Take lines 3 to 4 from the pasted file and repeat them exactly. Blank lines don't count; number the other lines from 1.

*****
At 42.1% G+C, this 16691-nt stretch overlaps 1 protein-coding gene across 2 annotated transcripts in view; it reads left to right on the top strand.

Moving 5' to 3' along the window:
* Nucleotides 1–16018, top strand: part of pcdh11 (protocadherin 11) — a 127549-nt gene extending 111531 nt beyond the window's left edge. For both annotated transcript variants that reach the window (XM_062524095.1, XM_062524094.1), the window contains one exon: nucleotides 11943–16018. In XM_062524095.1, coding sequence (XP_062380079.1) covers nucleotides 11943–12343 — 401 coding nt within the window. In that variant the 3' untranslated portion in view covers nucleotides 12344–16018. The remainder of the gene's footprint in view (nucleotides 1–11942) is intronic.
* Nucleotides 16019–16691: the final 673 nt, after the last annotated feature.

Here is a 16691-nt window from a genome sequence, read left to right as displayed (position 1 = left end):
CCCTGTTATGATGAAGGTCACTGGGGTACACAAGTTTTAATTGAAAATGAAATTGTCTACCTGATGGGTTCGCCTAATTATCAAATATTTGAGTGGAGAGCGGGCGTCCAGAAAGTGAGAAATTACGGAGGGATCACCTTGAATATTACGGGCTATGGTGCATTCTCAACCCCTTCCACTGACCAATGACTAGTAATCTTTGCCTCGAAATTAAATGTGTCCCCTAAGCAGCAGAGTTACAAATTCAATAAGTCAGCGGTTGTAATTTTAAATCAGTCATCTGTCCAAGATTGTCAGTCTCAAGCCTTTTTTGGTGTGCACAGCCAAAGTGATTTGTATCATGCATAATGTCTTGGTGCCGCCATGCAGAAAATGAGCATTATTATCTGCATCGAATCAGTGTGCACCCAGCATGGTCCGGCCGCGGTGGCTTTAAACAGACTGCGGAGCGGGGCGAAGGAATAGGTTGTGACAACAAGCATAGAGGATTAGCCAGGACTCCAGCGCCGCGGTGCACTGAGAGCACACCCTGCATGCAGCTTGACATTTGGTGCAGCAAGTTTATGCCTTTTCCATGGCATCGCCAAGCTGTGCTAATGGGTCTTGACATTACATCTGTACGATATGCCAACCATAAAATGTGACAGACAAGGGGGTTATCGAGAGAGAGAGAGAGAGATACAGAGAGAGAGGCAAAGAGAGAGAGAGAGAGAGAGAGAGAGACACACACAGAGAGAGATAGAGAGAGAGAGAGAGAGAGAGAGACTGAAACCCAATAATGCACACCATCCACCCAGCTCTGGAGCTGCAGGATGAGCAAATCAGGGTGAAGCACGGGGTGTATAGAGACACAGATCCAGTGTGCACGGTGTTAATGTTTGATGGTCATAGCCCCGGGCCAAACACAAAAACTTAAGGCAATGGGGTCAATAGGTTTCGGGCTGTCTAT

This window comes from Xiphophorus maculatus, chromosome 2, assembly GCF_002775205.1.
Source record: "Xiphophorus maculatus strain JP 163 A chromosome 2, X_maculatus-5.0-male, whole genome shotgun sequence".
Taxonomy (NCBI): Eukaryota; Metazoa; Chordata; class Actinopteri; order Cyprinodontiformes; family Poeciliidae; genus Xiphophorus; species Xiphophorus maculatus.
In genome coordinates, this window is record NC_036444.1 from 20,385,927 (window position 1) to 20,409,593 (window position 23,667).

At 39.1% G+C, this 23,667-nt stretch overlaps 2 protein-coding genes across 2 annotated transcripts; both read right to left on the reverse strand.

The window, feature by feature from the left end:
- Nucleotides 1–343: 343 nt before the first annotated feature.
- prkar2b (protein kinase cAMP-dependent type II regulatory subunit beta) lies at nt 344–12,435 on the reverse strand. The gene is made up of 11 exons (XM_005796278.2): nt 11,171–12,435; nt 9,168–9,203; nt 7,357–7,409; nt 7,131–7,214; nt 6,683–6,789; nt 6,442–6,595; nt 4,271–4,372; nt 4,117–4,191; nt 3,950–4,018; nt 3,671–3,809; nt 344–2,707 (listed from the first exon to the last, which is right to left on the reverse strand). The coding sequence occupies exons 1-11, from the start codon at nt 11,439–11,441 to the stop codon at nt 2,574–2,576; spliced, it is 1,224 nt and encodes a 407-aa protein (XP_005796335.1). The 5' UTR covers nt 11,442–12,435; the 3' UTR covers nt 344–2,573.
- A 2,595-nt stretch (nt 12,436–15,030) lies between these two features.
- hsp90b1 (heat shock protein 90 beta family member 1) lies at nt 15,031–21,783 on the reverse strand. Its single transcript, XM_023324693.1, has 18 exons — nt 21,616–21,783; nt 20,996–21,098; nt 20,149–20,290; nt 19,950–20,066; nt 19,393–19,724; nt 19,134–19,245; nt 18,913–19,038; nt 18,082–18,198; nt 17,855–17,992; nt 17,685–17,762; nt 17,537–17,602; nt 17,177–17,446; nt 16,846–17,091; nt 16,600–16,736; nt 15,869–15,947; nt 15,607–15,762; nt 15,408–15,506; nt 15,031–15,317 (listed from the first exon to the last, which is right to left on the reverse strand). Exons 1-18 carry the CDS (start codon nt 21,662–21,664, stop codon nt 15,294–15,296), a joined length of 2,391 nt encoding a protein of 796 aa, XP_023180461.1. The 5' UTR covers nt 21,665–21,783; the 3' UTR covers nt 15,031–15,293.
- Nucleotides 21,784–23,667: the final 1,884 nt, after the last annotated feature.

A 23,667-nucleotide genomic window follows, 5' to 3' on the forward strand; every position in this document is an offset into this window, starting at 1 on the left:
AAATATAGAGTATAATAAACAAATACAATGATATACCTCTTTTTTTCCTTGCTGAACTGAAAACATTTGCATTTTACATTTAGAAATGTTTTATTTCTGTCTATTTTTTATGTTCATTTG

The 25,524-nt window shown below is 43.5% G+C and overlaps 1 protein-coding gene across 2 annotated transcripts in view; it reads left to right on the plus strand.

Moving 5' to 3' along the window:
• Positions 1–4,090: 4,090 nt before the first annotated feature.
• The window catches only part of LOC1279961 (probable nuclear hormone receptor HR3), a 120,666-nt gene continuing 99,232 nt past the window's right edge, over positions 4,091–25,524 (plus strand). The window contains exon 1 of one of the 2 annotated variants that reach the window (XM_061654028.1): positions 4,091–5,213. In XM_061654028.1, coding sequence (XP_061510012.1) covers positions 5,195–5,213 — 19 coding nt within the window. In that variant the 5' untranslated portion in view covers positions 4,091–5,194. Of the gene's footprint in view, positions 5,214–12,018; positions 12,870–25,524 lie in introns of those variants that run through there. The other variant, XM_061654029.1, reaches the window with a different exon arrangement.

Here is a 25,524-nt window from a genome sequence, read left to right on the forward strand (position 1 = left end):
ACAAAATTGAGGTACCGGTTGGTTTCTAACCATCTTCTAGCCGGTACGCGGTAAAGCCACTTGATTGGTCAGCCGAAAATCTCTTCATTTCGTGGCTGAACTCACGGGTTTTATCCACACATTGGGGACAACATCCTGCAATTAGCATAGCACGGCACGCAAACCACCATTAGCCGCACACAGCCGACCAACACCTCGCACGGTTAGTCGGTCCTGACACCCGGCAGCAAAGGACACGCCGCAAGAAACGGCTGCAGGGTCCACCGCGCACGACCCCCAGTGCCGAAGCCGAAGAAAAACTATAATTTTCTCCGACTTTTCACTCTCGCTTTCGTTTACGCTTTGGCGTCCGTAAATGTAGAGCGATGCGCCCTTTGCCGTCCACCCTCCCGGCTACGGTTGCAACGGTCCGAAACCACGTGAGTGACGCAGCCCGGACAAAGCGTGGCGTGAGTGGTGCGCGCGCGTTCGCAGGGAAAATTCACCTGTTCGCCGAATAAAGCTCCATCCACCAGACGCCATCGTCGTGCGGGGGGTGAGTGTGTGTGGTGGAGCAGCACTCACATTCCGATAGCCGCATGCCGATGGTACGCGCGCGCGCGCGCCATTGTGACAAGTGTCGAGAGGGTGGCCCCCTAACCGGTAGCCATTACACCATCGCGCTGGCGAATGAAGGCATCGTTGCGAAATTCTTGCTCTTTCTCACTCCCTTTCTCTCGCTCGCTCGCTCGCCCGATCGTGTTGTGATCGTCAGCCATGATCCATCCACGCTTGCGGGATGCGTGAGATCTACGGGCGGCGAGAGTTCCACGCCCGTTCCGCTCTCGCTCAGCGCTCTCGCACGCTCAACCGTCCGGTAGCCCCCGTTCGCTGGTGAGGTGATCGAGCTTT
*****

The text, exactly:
* Nucleotides 1–16018, top strand: part of pcdh11 (protocadherin 11) — a 127549-nt gene extending 111531 nt beyond the window's left edge. For both annotated transcript variants that reach the window (XM_062524095.1, XM_062524094.1), the window contains one exon: nucleotides 11943–16018. In XM_062524095.1, coding sequence (XP_062380079.1) covers nucleotides 11943–12343 — 401 coding nt within the window. In that variant the 3' untranslated portion in view covers nucleotides 12344–16018. The remainder of the gene's footprint in view (nucleotides 1–11942) is intronic.
* Nucleotides 16019–16691: the final 673 nt, after the last annotated feature.